Despite those ominous incidents, the conclusions of the EU EOM publicised on August 25, and two critical European Parliament resolutions adopted since then (the last on October 13, denouncing the undemocratic behaviour against opposition inside and outside the new Ethiopian parliament), European governments, although verbally standing by EU EOM conclusions, in practice have been acting as if it was "business as usual" with Mr. Meles. In the last weeks congratulations for PM Meles "re-election" have been pouring in from Europe, including from the British Presidency and the Presidency of the European Commission. Earlier on, just after the Junekillings and arrests, Mr. Meles was invited to rub shoulders with G-8 and "Africa Commission" leaders in Scotland. That amounts to rubbing salt in the wounds of Ethiopians who thought that democracy was at reach when they massively turned out to vote on May 15.

Most ironic is that Europe counts in Ethiopia, a country which depends on European aid, the largest recipient in Africa. Europe could definitely make the difference for democracy in Ethiopia. Instead, current European leaders are choosing to fail it. In doing so, they are not just failing Ethiopians. They are also failing Europe.

Please, urge your government and the Commission to act promptly and consistently for democracy in Ethiopia. Demand the release of arrested elected opposition leaders and supporters. PM Meles should be accountable.

Stop the killing of Ethiopians who dare to believe that democracy is possible in Ethiopia.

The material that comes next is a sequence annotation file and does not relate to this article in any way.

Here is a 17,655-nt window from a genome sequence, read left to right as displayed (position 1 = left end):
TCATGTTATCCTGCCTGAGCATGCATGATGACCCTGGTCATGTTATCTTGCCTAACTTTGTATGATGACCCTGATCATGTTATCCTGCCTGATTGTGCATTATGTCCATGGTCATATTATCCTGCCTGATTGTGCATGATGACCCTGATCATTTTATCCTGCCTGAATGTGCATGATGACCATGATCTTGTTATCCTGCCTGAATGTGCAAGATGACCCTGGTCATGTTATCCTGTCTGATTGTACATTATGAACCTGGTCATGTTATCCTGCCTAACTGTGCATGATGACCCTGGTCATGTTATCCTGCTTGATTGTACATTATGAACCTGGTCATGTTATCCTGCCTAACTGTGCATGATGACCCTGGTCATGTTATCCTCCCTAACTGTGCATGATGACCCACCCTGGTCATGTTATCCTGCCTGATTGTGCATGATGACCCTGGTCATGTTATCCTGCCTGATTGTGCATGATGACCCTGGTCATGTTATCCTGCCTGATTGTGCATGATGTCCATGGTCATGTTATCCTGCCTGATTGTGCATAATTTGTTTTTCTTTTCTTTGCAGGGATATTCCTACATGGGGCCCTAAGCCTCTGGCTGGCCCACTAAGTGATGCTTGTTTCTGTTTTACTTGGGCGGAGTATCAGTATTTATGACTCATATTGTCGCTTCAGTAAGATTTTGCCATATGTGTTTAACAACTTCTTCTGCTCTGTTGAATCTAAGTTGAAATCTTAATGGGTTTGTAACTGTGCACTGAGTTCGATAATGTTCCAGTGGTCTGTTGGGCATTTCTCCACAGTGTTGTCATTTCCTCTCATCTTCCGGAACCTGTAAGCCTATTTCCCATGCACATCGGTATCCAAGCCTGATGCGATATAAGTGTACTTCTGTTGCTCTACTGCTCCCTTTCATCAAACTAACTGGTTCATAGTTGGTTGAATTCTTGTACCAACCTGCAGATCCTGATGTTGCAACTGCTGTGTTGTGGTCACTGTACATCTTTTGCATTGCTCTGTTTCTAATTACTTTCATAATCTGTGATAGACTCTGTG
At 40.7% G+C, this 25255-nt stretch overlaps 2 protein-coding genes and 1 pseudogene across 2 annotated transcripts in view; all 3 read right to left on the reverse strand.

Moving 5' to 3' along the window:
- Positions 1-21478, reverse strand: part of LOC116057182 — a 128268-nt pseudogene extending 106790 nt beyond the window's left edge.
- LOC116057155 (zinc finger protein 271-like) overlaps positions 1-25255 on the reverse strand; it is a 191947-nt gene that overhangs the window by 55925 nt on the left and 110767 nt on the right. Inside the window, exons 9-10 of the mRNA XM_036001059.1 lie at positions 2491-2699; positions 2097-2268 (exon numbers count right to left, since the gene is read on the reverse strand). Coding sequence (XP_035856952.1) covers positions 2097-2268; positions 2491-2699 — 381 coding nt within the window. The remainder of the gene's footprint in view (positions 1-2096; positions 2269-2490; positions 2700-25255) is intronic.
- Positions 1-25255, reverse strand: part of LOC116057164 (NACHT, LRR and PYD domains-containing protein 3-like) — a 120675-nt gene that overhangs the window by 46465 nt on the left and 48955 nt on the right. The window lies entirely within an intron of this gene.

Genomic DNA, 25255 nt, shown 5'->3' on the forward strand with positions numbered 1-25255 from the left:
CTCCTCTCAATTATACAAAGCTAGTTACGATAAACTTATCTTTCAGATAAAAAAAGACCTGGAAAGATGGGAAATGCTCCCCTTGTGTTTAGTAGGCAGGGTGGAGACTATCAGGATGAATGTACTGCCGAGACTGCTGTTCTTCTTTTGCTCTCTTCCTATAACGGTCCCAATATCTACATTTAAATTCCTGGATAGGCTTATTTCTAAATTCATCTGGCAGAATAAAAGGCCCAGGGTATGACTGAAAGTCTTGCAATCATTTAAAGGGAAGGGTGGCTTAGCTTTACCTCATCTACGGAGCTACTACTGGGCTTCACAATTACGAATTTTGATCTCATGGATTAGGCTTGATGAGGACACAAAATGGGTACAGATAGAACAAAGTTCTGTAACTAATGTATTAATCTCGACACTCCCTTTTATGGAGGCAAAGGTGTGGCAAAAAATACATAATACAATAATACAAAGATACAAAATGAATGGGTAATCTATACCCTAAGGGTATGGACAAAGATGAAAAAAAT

Best regards
Ana Gomes, MEP

Listen to VOA's interview with Ms. Ana Gomes

Letter to Send to Your Representatives

Use the links below to find your congressmen and senators:

United States House of Represetatives
United States Senate

Dear x x,

What started out as a wonderful and exciting exercise in democracy on May 15, 2005, when Ethiopia held its first contested multi-party election, has turned into a nightmare. Tension between the ruling party and the main opposition party, the Coalition for Unity and Democracy, has now taken a turn for the worse.

On Tuesday, November 1st, the special security forces surrounded a high school in Addis Ababa, the capital city of Ethiopia. A skirmish ensued between the security forces and the high school students, and later between their panicking parents and the security forces. Up to eight people were reported killed in the mayhem that followed.

The trouble spread to other parts of the capital city on Novermber 2nd. Initial reports indicate that over 50 people have been killed through out the country, but mostly in the capital city, and hundreds more have been gravely wounded. Tensions are running very high between residents and the security forces. The situation is very precarious.